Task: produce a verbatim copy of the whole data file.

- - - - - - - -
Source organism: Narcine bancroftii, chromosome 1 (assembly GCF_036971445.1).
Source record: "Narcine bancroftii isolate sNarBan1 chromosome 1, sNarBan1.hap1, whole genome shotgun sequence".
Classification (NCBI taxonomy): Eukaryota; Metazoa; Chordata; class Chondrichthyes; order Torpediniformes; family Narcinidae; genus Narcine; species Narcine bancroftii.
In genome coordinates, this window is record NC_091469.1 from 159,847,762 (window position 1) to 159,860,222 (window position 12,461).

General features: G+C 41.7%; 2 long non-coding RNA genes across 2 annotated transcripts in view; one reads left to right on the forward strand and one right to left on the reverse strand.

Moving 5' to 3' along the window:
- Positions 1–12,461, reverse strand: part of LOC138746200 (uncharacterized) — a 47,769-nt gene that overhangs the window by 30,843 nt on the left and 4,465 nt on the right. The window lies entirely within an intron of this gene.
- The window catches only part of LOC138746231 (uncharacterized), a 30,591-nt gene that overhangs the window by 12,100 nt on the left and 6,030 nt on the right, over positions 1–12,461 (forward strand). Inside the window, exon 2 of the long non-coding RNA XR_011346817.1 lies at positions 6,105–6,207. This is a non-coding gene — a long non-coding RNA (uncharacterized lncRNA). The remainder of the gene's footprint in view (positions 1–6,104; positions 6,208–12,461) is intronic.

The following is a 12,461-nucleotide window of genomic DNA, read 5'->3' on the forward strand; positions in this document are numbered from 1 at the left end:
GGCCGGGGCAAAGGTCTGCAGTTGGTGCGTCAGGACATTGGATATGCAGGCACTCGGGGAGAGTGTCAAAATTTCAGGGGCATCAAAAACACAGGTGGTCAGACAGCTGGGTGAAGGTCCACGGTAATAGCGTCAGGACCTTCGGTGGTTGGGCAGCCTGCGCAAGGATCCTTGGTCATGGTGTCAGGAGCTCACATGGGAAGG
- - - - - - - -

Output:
Source organism: Narcine bancroftii, chromosome 1 (assembly GCF_036971445.1).
Source record: "Narcine bancroftii isolate sNarBan1 chromosome 1, sNarBan1.hap1, whole genome shotgun sequence".
Classification (NCBI taxonomy): Eukaryota; Metazoa; Chordata; class Chondrichthyes; order Torpediniformes; family Narcinidae; genus Narcine; species Narcine bancroftii.
In genome coordinates, this window is record NC_091469.1 from 159,847,762 (window position 1) to 159,860,222 (window position 12,461).

General features: G+C 41.7%; 2 long non-coding RNA genes across 2 annotated transcripts in view; one reads left to right on the forward strand and one right to left on the reverse strand.

Moving 5' to 3' along the window:
- Positions 1–12,461, reverse strand: part of LOC138746200 (uncharacterized) — a 47,769-nt gene that overhangs the window by 30,843 nt on the left and 4,465 nt on the right. The window lies entirely within an intron of this gene.
- The window catches only part of LOC138746231 (uncharacterized), a 30,591-nt gene that overhangs the window by 12,100 nt on the left and 6,030 nt on the right, over positions 1–12,461 (forward strand). Inside the window, exon 2 of the long non-coding RNA XR_011346817.1 lies at positions 6,105–6,207. This is a non-coding gene — a long non-coding RNA (uncharacterized lncRNA). The remainder of the gene's footprint in view (positions 1–6,104; positions 6,208–12,461) is intronic.

The following is a 12,461-nucleotide window of genomic DNA, read 5'->3' on the forward strand; positions in this document are numbered from 1 at the left end:
GGCCGGGGCAAAGGTCTGCAGTTGGTGCGTCAGGACATTGGATATGCAGGCACTCGGGGAGAGTGTCAAAATTTCAGGGGCATCAAAAACACAGGTGGTCAGACAGCTGGGTGAAGGTCCACGGTAATAGCGTCAGGACCTTCGGTGGTTGGGCAGCCTGCGCAAGGATCCTTGGTCATGGTGTCAGGAGCTCACATGGGAAGG